• The introduction sets the tone for the presentation, which is a problem when it’s delivered poorly.
  • A formal introduction takes too much time away from your presentation.

Friman’s advice is to take charge of the introduction and make it work for your presentation. The best option is to introduce yourself. If someone else must introduce you, ask for it to be short and concise. If the intro is lengthy, say thank you and move into your presentation.

Stand Up Straight and Smile

Your nonverbal behavior during your presentation can be more important than your verbal behavior.

  • Make your posture work for you. Slouching versus standing up straight makes a big difference. “Additionally, an erect posture seems to suggest confidence and strength – ideal qualities for a speaker” (Friman).
  • Smiling has stimulus functions, as Friman points out, it:
  • Reduces the experience and biological markers of stress; stress is a correlate of fear.
  • Releases pleasure hormones such as endorphins and serotonin that exert a reductive influence on fear of public speaking.
  • Makes the speaker appear more physically attractive and likable, which recruits more helping behavior from others, generates more trust, and increases audience cooperation.

Answer Questions as You Go and Always Repeat the Questions

According to Haden:

  • If a question pops up in the middle of your presentation, that’s awesome because someone is listening! Seize the opportunity.
  • If you were planning to address the question later in your presentation, skip ahead. If you’ve practiced skipping around, and are fluent with your content, it won’t throw you off.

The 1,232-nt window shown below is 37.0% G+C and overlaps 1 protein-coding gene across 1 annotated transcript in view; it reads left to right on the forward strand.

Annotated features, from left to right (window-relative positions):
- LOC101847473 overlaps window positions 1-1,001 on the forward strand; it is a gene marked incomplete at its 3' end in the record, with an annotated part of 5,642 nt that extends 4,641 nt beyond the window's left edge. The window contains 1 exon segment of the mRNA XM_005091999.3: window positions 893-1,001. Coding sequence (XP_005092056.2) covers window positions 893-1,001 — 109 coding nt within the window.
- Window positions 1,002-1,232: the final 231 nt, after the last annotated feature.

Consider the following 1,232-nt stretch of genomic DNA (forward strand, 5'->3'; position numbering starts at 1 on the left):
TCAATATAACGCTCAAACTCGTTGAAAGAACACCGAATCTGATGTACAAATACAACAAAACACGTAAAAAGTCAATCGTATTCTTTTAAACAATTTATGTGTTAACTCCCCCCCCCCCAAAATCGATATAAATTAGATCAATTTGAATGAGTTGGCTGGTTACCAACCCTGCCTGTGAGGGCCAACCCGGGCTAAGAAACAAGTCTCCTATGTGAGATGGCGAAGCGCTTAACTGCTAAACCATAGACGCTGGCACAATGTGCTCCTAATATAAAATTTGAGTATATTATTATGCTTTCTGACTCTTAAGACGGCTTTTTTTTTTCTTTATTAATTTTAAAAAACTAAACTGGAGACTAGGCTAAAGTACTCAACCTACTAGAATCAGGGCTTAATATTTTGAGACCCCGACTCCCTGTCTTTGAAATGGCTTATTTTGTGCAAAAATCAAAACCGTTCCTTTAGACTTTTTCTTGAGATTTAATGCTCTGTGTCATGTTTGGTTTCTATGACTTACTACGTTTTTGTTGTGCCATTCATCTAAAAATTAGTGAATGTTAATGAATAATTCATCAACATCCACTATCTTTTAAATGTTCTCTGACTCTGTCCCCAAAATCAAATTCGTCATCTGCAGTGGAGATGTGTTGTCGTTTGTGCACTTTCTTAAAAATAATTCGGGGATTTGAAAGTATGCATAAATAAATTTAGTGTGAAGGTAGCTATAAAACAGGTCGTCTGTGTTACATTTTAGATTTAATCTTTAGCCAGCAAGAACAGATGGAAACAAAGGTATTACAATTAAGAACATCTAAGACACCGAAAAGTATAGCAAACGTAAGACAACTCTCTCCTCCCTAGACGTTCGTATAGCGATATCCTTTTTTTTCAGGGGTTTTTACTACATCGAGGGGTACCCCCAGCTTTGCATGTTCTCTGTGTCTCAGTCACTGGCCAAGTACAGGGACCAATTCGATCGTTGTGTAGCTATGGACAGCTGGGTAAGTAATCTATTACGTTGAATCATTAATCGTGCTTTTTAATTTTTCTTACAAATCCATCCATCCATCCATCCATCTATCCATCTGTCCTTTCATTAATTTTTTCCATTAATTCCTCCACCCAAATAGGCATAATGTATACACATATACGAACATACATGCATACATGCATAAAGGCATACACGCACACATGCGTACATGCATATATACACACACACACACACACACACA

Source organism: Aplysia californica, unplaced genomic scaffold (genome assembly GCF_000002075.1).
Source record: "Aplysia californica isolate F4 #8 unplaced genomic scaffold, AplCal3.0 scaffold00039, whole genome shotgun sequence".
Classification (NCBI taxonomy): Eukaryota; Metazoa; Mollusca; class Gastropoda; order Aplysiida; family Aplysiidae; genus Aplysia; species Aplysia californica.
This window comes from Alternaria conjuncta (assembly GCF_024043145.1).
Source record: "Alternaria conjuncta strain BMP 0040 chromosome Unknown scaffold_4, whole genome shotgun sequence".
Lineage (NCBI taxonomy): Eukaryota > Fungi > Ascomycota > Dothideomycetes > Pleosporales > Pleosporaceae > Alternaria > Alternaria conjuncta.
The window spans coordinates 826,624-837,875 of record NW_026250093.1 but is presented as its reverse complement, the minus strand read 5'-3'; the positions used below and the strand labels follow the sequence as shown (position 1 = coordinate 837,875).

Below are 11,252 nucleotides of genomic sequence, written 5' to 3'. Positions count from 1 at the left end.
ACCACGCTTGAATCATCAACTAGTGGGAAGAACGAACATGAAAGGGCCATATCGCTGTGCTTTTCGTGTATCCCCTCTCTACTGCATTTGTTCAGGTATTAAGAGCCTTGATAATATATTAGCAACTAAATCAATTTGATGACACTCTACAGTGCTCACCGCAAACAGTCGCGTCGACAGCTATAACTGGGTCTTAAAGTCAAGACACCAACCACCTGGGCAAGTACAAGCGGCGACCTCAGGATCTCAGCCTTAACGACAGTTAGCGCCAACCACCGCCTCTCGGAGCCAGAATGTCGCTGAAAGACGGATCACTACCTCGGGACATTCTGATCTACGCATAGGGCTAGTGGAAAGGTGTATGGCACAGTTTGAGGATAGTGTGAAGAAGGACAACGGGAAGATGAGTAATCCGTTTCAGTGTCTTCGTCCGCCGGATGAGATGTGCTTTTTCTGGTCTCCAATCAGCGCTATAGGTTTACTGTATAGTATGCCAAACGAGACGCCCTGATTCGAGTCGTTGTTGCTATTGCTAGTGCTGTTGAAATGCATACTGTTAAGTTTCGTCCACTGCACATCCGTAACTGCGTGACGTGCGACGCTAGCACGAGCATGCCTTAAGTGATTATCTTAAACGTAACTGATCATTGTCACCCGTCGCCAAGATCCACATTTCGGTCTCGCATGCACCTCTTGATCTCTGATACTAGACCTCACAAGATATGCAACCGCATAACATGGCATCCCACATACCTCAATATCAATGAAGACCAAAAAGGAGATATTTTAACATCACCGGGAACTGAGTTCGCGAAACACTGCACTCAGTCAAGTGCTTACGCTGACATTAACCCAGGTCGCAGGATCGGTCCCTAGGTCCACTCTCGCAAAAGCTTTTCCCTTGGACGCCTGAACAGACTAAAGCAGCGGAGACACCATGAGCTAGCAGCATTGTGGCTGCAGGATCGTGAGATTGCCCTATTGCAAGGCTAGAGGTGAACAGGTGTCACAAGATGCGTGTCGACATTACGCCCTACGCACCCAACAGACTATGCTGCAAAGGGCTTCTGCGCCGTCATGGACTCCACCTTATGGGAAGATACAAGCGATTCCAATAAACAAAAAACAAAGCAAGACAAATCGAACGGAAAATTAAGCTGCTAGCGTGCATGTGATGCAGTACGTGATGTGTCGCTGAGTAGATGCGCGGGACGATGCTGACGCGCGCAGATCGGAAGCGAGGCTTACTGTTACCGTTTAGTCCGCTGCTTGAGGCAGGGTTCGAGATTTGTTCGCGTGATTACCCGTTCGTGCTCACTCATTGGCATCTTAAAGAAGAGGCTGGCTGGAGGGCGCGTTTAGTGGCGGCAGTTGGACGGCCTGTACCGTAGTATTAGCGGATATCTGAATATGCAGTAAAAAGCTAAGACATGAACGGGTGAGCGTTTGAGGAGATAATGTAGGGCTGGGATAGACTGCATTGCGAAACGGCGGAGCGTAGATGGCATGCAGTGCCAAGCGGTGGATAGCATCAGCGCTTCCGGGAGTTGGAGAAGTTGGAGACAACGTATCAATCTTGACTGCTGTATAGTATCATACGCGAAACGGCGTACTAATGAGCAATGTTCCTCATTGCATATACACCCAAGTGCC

• The best presentations feel like conversations, even if they’re one-sided. Take every opportunity to foster interaction with your audience.
  • Never do anything to disengage your audience, which can happen if you ignore or delay answering a question.
  • Unless microphones are available, it’s often difficult for everyone in the audience hear questions from other audience members. Always repeat the question and then answer it. It’s not only courteous, it also provides you with a little more time to think of an engaging way to answer.
  • Watch this TED Talk Example: David Blaine – “How I Held my Breath for 17 Minutes”

Always Repeat Yourself

  • Your audience typically hears about half of what you say; create a structure that allows you to repeat and emphasize key points.
  • First explain a point, then give examples to illustrate how it can be applied. At the end, provide action steps based on that point. Because no one can remember everything you say, what you repeat has a much greater chance of being remembered – and acted upon. So repeat away! (Haden).
  • Watch this TED Talk Example: Richard St. John – “Secrets of Success in 8 Words”

Don’t Read your Talk or Slides

If you use slides, don’t let them use you.

  • Slides are only a supplement and have three functions, which are to:
  • Provide sequenced cues for you, which set the occasion for delivering your talk.
  • Give the audience some supplementary material to look at as your speak.
  • Supply data-based evidence to support your claims.
  • Friman points out that, you, the speaker, are the show, not the slides. “Do not read your slides…use lots of pictures with very few words.”